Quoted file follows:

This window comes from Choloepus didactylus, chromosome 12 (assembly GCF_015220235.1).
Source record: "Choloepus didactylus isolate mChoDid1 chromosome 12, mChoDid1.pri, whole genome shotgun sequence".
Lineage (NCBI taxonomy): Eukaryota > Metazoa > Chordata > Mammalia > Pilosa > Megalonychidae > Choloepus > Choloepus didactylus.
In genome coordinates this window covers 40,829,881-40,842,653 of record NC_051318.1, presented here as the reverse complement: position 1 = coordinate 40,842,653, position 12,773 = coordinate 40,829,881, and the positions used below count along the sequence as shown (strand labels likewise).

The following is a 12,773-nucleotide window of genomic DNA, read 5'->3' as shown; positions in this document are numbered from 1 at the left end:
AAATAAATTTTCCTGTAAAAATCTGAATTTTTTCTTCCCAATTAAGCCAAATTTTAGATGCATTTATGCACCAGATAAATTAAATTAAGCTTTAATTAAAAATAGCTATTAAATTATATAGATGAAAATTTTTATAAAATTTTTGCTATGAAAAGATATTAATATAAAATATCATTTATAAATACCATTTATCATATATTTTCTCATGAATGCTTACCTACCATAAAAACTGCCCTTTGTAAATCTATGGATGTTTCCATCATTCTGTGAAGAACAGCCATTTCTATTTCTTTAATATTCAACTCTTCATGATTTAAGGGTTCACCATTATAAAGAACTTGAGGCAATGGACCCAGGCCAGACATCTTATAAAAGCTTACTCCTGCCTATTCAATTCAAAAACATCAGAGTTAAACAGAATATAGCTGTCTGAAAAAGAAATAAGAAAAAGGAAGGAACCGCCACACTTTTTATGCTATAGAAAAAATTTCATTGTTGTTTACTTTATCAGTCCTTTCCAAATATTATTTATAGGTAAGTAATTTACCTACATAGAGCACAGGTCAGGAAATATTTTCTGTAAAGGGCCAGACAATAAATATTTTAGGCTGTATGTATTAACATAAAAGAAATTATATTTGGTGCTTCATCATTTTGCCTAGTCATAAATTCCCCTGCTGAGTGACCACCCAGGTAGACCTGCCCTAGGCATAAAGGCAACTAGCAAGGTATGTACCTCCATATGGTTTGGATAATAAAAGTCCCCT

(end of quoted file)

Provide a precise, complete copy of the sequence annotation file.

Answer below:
This window comes from Choloepus didactylus, chromosome 12 (assembly GCF_015220235.1).
Source record: "Choloepus didactylus isolate mChoDid1 chromosome 12, mChoDid1.pri, whole genome shotgun sequence".
Lineage (NCBI taxonomy): Eukaryota > Metazoa > Chordata > Mammalia > Pilosa > Megalonychidae > Choloepus > Choloepus didactylus.
In genome coordinates this window covers 40,829,881-40,842,653 of record NC_051318.1, presented here as the reverse complement: position 1 = coordinate 40,842,653, position 12,773 = coordinate 40,829,881, and the positions used below count along the sequence as shown (strand labels likewise).

The following is a 12,773-nucleotide window of genomic DNA, read 5'->3' as shown; positions in this document are numbered from 1 at the left end:
AAATAAATTTTCCTGTAAAAATCTGAATTTTTTCTTCCCAATTAAGCCAAATTTTAGATGCATTTATGCACCAGATAAATTAAATTAAGCTTTAATTAAAAATAGCTATTAAATTATATAGATGAAAATTTTTATAAAATTTTTGCTATGAAAAGATATTAATATAAAATATCATTTATAAATACCATTTATCATATATTTTCTCATGAATGCTTACCTACCATAAAAACTGCCCTTTGTAAATCTATGGATGTTTCCATCATTCTGTGAAGAACAGCCATTTCTATTTCTTTAATATTCAACTCTTCATGATTTAAGGGTTCACCATTATAAAGAACTTGAGGCAATGGACCCAGGCCAGACATCTTATAAAAGCTTACTCCTGCCTATTCAATTCAAAAACATCAGAGTTAAACAGAATATAGCTGTCTGAAAAAGAAATAAGAAAAAGGAAGGAACCGCCACACTTTTTATGCTATAGAAAAAATTTCATTGTTGTTTACTTTATCAGTCCTTTCCAAATATTATTTATAGGTAAGTAATTTACCTACATAGAGCACAGGTCAGGAAATATTTTCTGTAAAGGGCCAGACAATAAATATTTTAGGCTGTATGTATTAACATAAAAGAAATTATATTTGGTGCTTCATCATTTTGCCTAGTCATAAATTCCCCTGCTGAGTGACCACCCAGGTAGACCTGCCCTAGGCATAAAGGCAACTAGCAAGGTATGTACCTCCATATGGTTTGGATAATAAAAGTCCCCT